This member of the Rhubarb family is grown in small quantities by some market gardeners, more or less as a catch crop, between the rows of fruit trees and bushes. The clumps are planted 1 to 1 1/2 ft. apart in rows about 2 ft. wide, and a deep, moist, loamy soil is preferred. Under good tillage the leaves attain a large size, and are picked for market in the same way as those of Spinach. The finest foliage develops in moist and partially shaded positions, and once a plantation is established it will last for a few years. Propagation is effected by division of the clumps, or plants may be raised from seeds sown thinly in drills where the plants are to remain.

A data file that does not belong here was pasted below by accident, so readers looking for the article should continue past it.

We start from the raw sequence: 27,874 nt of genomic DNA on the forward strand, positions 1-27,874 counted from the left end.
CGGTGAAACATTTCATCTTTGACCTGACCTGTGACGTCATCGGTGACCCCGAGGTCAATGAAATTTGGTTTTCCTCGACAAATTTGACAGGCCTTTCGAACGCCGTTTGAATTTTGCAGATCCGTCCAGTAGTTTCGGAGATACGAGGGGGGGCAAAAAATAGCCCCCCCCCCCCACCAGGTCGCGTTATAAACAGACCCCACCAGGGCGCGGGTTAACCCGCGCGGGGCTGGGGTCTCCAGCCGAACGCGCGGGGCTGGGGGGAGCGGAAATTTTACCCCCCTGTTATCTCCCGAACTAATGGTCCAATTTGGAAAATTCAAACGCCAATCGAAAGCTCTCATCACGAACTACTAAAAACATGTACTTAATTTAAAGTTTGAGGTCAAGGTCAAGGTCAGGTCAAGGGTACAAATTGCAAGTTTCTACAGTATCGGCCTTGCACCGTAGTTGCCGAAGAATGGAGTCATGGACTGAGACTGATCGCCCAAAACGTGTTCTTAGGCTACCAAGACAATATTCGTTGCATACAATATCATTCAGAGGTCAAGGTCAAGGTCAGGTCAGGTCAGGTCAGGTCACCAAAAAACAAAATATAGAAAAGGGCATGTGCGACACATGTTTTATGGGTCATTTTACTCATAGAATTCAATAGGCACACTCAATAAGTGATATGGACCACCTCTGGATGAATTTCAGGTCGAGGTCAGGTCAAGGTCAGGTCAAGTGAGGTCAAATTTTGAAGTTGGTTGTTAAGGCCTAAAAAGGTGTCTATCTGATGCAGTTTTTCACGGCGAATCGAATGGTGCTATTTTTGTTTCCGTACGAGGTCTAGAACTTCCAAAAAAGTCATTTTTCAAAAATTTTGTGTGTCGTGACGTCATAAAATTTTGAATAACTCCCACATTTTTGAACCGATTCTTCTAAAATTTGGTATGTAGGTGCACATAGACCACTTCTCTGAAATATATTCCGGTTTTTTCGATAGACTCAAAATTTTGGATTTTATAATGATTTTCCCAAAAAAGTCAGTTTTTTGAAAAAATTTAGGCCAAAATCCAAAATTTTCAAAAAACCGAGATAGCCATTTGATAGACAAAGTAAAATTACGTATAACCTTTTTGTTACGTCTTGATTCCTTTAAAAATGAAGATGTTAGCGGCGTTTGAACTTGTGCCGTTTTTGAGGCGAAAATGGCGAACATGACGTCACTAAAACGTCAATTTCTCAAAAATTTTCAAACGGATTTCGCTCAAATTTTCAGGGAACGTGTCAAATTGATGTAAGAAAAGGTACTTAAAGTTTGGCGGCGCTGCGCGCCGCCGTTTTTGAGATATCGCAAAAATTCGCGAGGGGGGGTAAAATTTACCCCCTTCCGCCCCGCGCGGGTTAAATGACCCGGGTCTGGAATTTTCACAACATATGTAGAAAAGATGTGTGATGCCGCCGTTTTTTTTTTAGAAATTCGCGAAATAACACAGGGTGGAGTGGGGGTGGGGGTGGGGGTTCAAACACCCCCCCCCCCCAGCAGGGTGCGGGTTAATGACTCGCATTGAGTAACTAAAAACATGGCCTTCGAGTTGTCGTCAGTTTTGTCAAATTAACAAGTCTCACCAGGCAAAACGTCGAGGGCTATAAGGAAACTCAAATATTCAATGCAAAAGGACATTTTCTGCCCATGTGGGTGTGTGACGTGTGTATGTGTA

Belleville Sorrel (Rumex Acetosa).

Fig. 516. - Belleville Sorrel (Rumex Acetosa).

There are several varieties; one of the best, and that favoured by the French market gardeners, is known as the Broad-leaved Belleville (fig. 516), the leaves of which are very large and luscious, and of a pleasantly acid flavour. Other kinds are the Round-leaved Sorrel (R. scutatus), and the Mountain Sorrel (R. montanus). A form of the last-named, called Maiden or Dutch Sorrel, rarely flowers or seeds; it is now much grown in France. Once established, it produces crops of fine leaves for several years.